certain type of stress (-night, !.., "".#. 3ach person also has different variables. The
variables are physiological, sociocultural, psychological, developmental, and spiritual
(0eed, !..4, pg. !-!!#.
The environment is an important factor to the system5 it includes internal, e,ternal, and
created environments. The internal environment of a person includes such things as
smoking, infection, or disease (0oss & )ourbonnais, !.12, pg. 2!#. The e,ternal
environment brings about stress related interpersonally, or $ith other people. This can
be seen in role changes, such as $hen a child no$ has to care for an older parent. A
person can also find resources such as gaining education, family support, or community
help $ithin their environment to help relieve some of the stressors (-night, !.., pg.
"".#. The last type of environment is the created environment, $hich is unconsciously
created by the person. 6n a created environment, a person unconsciously does certain
acts to reduce stress. An e,ample $ould be rearranging furniture in an old, familiar $ay
$hen moving to a ne$ home (0eed, !..4, pg. !2#.
Health is looked at as a continuum from optimal health to illness (7eorge, 2!!, p.
4"1#. 8ptimal health occurs $hen all system needs are tended to, $hile illness $ill
occur $hen needs are not tended to. 6n regards to the person, $ellness is defined as
the fle,ible line of defense preventing anything from harming the normal line of defense.
6llness occurs $henever the normal line of defense is hindered and needs are not met
(-night, !.., pg. "".#.
Nursing defines the action in certain situations that are stress induced or related to
reactions of the client. This is $here nursing interventions come into play- to help
restore stability and reduce stress. 9hen using the nursing process of assessment,
diagnosis, planning, intervention, and evaluation5 the nurse must communicate
thoroughly $ith the patient throughout the entire process. &euman stated that the
nursing interventions can be implemented $henever a stressor is occuring, or $henever
it is a potential risk for occuring (-night, !.., pg. "2#. The interventions that can take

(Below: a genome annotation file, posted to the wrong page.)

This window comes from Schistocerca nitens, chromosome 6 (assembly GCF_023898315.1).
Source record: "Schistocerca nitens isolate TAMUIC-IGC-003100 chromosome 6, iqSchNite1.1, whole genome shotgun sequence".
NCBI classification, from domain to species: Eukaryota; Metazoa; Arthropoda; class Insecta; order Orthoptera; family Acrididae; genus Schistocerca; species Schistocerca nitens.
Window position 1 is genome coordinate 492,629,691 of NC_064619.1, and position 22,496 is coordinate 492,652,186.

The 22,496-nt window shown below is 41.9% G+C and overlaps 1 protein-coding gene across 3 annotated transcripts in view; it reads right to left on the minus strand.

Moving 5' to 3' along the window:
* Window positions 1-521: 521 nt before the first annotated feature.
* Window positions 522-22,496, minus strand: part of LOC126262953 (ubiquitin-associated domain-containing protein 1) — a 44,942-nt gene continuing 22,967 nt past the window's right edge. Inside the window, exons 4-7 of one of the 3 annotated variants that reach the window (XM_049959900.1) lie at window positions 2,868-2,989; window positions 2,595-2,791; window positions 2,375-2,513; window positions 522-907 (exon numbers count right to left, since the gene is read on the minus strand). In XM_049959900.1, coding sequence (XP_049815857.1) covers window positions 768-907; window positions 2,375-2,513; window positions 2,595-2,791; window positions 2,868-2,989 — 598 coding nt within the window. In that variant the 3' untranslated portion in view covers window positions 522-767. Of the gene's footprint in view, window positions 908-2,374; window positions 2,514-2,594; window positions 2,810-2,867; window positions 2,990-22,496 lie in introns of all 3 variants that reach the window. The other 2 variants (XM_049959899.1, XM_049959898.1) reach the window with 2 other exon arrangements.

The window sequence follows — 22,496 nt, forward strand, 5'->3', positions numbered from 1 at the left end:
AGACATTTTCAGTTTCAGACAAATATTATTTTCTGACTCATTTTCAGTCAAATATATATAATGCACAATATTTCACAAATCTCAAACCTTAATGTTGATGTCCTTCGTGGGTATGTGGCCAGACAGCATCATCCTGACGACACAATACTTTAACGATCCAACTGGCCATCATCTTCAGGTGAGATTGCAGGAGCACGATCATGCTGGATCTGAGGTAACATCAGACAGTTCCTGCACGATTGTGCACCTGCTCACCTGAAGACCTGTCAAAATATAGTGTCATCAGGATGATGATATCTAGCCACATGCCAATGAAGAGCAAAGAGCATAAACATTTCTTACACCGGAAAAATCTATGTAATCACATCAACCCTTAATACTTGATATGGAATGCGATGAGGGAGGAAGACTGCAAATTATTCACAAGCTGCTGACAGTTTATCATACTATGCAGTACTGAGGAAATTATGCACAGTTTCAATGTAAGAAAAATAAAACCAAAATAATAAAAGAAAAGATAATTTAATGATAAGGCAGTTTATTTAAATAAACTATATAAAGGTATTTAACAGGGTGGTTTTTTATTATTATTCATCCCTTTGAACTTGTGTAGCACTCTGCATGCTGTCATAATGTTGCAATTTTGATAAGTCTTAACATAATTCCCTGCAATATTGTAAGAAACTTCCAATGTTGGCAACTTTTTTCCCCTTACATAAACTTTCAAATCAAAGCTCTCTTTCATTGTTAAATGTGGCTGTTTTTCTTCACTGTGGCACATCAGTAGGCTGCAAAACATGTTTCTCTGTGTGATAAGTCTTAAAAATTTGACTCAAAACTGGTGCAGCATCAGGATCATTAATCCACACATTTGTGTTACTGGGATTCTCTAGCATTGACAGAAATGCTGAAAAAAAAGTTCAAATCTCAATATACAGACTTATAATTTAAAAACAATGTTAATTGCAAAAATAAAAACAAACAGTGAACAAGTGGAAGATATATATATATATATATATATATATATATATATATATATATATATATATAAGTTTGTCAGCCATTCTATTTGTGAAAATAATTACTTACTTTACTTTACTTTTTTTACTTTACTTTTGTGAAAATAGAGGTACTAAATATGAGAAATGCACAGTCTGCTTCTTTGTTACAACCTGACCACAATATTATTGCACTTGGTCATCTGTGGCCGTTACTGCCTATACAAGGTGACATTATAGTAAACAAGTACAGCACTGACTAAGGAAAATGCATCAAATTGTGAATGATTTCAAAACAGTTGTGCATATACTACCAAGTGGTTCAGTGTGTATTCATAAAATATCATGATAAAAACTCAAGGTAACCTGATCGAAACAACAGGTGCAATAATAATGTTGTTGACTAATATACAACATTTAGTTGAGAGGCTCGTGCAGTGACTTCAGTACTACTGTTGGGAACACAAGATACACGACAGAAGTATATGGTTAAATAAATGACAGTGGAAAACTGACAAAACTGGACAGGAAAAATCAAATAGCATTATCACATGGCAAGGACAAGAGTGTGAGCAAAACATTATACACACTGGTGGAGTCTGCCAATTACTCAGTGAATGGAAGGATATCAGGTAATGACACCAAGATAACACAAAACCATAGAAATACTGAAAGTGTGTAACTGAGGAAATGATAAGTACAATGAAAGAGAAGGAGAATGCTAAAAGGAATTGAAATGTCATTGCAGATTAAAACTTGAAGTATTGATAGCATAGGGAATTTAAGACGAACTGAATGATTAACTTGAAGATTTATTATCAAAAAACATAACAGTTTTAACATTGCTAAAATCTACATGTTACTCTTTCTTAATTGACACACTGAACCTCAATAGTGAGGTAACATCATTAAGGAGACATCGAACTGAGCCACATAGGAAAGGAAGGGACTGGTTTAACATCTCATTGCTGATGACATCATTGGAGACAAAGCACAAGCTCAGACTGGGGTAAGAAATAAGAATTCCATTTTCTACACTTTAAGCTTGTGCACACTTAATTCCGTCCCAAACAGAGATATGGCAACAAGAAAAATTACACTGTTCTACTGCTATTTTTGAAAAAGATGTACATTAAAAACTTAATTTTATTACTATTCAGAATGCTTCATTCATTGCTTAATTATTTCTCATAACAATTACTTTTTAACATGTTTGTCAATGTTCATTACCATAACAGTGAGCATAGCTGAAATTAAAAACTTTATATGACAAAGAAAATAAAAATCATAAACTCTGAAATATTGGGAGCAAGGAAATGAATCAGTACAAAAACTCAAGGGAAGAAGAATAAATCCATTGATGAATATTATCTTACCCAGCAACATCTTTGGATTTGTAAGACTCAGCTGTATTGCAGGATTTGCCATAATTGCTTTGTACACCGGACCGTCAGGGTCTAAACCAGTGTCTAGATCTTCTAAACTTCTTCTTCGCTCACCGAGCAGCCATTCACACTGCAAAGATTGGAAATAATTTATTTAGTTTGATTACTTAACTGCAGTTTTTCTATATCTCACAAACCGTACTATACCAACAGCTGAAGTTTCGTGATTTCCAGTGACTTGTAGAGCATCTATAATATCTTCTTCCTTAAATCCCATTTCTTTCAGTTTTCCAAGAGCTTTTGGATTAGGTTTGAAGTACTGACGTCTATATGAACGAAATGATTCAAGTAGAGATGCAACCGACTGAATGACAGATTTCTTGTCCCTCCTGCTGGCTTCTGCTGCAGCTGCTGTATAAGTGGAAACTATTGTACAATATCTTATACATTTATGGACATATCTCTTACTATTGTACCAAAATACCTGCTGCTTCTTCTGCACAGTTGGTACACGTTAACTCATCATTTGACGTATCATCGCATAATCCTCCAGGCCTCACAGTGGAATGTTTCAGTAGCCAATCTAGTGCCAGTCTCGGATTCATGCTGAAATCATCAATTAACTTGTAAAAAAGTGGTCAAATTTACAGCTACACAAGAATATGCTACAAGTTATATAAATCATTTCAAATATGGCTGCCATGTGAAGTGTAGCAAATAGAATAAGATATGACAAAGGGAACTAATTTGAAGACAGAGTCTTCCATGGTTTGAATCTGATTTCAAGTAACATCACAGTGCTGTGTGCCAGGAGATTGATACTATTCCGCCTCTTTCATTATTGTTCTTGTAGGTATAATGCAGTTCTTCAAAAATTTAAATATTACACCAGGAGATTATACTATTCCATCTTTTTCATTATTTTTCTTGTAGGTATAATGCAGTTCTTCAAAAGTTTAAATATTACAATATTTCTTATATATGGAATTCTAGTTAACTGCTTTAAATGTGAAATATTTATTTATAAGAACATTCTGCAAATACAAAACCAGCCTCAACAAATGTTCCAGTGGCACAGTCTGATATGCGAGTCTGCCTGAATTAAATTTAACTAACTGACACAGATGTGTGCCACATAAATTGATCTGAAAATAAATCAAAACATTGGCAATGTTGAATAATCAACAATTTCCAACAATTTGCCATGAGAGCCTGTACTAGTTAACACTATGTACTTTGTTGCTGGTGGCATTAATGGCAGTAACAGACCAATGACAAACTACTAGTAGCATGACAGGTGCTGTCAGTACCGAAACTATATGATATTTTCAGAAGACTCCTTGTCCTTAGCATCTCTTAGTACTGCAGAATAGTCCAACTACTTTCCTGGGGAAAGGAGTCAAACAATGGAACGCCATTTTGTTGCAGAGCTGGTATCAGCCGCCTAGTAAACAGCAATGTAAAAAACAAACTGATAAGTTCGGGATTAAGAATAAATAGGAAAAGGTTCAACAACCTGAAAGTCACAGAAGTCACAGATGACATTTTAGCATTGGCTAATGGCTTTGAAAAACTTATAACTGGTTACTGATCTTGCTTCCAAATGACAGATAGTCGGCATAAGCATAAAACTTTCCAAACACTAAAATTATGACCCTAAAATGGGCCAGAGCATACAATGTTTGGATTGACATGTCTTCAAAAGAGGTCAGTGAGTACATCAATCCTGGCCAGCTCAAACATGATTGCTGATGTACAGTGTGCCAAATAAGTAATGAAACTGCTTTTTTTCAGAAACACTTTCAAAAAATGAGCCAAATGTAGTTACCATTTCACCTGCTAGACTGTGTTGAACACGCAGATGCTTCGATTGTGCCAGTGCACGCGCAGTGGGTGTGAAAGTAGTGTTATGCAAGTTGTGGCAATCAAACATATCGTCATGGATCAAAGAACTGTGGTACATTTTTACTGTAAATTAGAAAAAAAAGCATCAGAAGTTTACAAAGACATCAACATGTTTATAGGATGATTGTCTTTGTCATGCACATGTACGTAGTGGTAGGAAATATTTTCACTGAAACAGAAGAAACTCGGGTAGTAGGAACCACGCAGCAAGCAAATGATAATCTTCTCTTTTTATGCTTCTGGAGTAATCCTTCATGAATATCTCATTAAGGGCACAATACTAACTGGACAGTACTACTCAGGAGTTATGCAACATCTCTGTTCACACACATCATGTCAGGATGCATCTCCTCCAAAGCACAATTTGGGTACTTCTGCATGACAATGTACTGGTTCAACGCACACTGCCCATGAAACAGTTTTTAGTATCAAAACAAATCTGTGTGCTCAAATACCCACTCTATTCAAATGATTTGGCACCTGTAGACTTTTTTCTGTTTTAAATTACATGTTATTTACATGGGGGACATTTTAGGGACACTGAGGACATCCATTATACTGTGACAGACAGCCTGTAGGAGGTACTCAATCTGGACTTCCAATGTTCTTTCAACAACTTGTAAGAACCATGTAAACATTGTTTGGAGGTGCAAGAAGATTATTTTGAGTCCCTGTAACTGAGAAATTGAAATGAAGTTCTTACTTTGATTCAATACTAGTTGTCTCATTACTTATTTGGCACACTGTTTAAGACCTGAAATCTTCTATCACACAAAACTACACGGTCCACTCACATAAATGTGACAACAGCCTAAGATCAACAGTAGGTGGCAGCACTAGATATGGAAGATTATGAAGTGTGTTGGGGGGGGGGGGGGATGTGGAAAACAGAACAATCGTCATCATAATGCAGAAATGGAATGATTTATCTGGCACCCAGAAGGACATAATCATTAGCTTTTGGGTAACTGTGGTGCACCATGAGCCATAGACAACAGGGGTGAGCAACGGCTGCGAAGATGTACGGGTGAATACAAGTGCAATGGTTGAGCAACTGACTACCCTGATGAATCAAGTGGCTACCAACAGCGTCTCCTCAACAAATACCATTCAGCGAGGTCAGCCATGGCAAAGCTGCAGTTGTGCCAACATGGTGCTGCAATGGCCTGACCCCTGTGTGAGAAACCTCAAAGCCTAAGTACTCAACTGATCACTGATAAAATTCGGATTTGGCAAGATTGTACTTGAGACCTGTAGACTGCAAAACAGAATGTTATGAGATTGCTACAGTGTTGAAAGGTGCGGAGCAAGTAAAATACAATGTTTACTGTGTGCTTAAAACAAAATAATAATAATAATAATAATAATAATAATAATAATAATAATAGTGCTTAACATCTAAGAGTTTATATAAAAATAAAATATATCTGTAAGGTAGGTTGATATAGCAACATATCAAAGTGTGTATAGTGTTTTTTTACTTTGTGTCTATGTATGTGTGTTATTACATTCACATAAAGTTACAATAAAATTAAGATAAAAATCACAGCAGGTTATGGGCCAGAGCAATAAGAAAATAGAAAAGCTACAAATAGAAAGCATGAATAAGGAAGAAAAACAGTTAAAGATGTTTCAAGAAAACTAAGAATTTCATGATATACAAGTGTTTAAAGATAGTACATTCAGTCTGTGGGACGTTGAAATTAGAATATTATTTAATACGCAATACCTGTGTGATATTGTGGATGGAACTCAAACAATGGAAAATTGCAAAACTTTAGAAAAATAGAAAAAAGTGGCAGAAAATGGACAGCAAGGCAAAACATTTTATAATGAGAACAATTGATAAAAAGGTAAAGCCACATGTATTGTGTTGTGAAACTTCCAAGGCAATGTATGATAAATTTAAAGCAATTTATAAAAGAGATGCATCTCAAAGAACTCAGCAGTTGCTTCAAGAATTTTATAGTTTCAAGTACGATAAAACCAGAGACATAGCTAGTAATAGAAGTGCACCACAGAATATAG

place include primary, secondary, and tertiary prevention.

Theory's Implication to Nursing Practice, Education, and
Research
The Nursing Process
The nursing process is implemented in the Neuman systems model in an altered
format. The Neuman systems model follows the nursing process, initially, by utilizing
the assessment phase. The nurse can assist the patient in regaining optimal wellness
by assessing the actual and potential efects of stressor invasion and helping the client
to implement necessary changes (George, 2011). The nurse supports system stability
by utilizing primary, secondary, and tertiary and by linking the client system to the
environment, health, and nursing (George, 2011).
The Neuman systems model used in clinical practice consists of a three-step
process: nursing diagnosis, nursing goals, and nursing outcomes. The frst step is
nursing diagnosis. This involves utilizing databases to identify alterations in wellness
and development compared to correlations and constraints (George, 2011). It is
organized according to client system, level of response, client subsystem responding to
the stressor (i.e. psychological, physiological, etc.), the source of the stressor, and the
type of stressor (George, 2011). Data is collected, prioritized, and compared to theories
that are able to explain the clients condition (George, 2011). Any factor out of the norm
is included as a risk factor, whether it is an intra-, inter-, or extrapersonal factor.
The next step of the process is nursing goals. This consists of caregiver-client